Cas would show Takeover anywhere and everywhere he could and talk to people about the connection between his homeless movement and their lives. I will forever be thankful to Michelle Markowitz at Davey's Uptown Ramblers Club, one of the most popular music clubs in our city then as it is today, for letting us hold regular events in what was then a small space. Cas would show Takeover, and then he'd get up and say a few words that drew a bar of weary regulars into impassioned discussion. (Howard Zinn might have been happy to know some of us first heard of A People's History of the United States during Cas's barroom testimonials.) He would enlist Kansas City's legendary Sin City Disciples for a terrific event (one of those nights when a sense of community and shared ideas seemed far more important than the money) at Harlings Upstairs, and his call would find response from many others on the local music scene, including the Midwestern Musical Company.
Out of all of this support, he worked with a band of local homeless to build three Empowerment Houses, where people lived together collectively. Though all but one of those homes would collapse after only a short while, Cas never quit working to steer resources to the local homeless community. When the house of cards would come tumbling down, he'd still be standing there looking for a way to rebuild. What didn't collapse was a vision of possibility he planted in more hearts and minds than we could ever possibly count.
Over the four years he lived here, he turned more and more to his painting. I felt like I watched his art grow exponentially more accomplished and more powerful over those last couple of years, living in that little house on Garfield. Maybe, in some ways, it was because, his health uncertain and medications making him sick, he knew his vision was his greatest strength.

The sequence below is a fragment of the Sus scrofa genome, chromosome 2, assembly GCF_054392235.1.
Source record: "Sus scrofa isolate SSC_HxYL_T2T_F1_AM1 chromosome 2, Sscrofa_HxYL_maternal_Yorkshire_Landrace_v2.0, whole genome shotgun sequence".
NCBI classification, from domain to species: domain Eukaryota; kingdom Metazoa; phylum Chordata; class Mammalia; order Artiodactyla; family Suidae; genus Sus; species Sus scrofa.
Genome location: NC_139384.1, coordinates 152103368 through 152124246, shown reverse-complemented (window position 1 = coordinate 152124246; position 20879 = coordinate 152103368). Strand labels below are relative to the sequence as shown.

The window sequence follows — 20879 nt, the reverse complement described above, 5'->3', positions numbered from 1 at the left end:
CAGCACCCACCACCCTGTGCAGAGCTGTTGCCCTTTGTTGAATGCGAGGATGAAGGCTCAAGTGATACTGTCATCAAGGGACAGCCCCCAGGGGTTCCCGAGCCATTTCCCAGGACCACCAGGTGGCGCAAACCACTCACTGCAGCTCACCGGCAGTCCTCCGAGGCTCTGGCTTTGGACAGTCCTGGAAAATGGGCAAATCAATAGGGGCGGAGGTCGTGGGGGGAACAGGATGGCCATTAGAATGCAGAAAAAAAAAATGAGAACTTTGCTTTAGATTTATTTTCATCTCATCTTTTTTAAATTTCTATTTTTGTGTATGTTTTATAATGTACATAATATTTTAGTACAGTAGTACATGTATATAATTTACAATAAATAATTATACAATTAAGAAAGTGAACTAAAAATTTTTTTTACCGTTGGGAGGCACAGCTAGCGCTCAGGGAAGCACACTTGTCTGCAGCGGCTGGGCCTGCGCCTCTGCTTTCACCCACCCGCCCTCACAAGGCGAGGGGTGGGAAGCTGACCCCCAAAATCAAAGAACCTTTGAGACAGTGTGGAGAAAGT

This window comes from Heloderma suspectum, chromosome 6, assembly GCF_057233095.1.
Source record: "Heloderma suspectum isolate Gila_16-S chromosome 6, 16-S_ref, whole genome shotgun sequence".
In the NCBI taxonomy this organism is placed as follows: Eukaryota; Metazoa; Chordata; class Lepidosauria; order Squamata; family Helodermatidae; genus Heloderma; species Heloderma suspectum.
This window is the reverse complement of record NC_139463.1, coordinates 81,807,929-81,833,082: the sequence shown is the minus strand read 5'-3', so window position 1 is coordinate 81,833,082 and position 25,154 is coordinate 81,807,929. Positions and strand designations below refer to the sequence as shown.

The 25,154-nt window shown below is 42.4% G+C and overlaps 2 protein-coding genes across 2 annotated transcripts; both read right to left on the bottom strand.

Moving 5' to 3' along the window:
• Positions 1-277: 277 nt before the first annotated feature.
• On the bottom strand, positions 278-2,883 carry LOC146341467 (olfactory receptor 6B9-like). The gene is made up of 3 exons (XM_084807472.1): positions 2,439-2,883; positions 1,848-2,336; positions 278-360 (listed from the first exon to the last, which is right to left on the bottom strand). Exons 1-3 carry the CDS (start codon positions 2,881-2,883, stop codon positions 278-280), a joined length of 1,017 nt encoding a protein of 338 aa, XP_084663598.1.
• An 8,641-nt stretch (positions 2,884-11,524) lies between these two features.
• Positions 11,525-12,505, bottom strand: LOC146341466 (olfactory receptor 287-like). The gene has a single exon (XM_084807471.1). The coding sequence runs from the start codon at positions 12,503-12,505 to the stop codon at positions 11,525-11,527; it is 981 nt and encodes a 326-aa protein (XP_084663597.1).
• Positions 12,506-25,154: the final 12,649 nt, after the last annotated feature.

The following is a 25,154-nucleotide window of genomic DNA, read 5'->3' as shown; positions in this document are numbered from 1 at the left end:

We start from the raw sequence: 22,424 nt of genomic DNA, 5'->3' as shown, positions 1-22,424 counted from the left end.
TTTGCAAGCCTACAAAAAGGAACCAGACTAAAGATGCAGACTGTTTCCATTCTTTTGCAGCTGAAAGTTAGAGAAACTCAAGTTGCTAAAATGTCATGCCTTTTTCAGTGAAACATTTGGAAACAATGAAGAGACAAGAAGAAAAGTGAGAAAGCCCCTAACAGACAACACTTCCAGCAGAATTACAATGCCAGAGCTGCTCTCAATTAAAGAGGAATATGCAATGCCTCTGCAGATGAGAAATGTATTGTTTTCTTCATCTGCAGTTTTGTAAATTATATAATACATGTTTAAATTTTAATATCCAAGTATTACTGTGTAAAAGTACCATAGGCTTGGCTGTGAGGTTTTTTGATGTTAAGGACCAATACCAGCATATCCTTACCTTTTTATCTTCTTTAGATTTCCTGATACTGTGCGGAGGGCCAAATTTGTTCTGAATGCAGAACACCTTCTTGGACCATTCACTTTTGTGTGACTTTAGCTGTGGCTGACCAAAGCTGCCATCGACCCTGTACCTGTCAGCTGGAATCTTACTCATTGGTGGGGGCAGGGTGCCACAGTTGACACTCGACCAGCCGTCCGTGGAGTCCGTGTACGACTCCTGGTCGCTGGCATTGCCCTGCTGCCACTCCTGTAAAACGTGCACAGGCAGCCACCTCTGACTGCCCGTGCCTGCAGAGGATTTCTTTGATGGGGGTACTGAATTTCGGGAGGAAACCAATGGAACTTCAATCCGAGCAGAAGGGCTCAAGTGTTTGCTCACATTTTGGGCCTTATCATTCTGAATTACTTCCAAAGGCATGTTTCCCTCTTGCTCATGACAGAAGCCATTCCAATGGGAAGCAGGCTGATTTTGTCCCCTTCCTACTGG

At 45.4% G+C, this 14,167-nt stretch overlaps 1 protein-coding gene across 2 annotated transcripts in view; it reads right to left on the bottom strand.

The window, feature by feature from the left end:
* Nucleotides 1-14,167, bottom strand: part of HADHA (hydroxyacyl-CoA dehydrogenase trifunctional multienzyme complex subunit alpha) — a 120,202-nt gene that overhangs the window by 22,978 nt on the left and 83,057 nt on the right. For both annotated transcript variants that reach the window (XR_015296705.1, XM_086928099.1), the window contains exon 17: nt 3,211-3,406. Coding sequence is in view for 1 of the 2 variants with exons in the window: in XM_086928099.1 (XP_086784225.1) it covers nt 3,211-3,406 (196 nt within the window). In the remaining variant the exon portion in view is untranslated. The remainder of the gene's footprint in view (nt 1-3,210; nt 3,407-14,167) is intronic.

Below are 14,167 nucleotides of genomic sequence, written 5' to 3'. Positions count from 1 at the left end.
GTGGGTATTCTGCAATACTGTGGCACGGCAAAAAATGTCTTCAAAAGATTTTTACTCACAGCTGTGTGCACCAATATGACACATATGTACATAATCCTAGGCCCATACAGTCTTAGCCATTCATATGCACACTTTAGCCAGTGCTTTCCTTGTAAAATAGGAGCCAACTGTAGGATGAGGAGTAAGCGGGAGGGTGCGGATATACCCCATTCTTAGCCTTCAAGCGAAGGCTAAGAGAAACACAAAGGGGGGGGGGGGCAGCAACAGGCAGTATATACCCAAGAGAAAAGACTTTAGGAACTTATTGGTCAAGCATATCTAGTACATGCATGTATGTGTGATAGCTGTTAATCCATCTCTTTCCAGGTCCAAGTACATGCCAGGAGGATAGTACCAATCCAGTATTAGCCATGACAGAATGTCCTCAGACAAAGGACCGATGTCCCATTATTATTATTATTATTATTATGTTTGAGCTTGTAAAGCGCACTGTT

It could also be argued that he knew vision was the greatest poverty in the world surrounding him, the one he most needed to address. Toward that end, he found new ways to work with art. In addition to neighborhood reading classes he'd held for some time, he enlisted art students, such as Jeremy McConnell from the Kansas City Art Institute, to hold free classes for neighborhood kids in his front yard on Saturday mornings.
At one point, Cas and I made a trip to my hometown in Oklahoma, Bartlesville, so that he could show his art at the town's West Side Community Center as well as one of our churches. He received enthusiastic reaction drawing connections between those using the town's new food pantry and shelter and those who weren't necessarily on the streets but who had lost their jobs in the decade's corporate downsizing. Cas's constant message was that we needed to come together, as he always signed his name "through peace, love and understanding." Two decades before Occupy, he showed such bridges could be built everywhere that he went.
So now Occupy is here and Cas, the man I knew and loved, is somewhere else. In his final days, he no doubt took some satisfaction in the hope that his inclusive vision was catching fire. As suggested by the name of his book, Each One Teach One, he never wanted to leave his work without finding someone else to take over. The only thing is no one can truly take Cas's place. No other vision is quite his.
Perhaps that's why one seemingly minor passage choked me up when I was re-reading his book today. It's that passage where he talks about his sense of humor:
"Most jokes make me angry rather than amused because most jokes are at the expense of another person. I don't see the humor in that....But I draw and paint a lot of cartoons. I like to do cartoons because of the lightness that goes into them. Painting something happy helps me have that mood."
There's a contradiction there that's as simple and complex as being human. And that's what Cas did best--boldly model what's best about humanity and call on us to share it. His whole life was an argument why.
Please checkout Takeover, available at http://www.skylightpictures.com/
And Each One Teach One, http://www.amazon.com/Each-One-Teach-Poverty-Activist/dp/1880684373/ref=sr_1_1?s=books&ie=UTF8&qid=1336620386&sr=1-1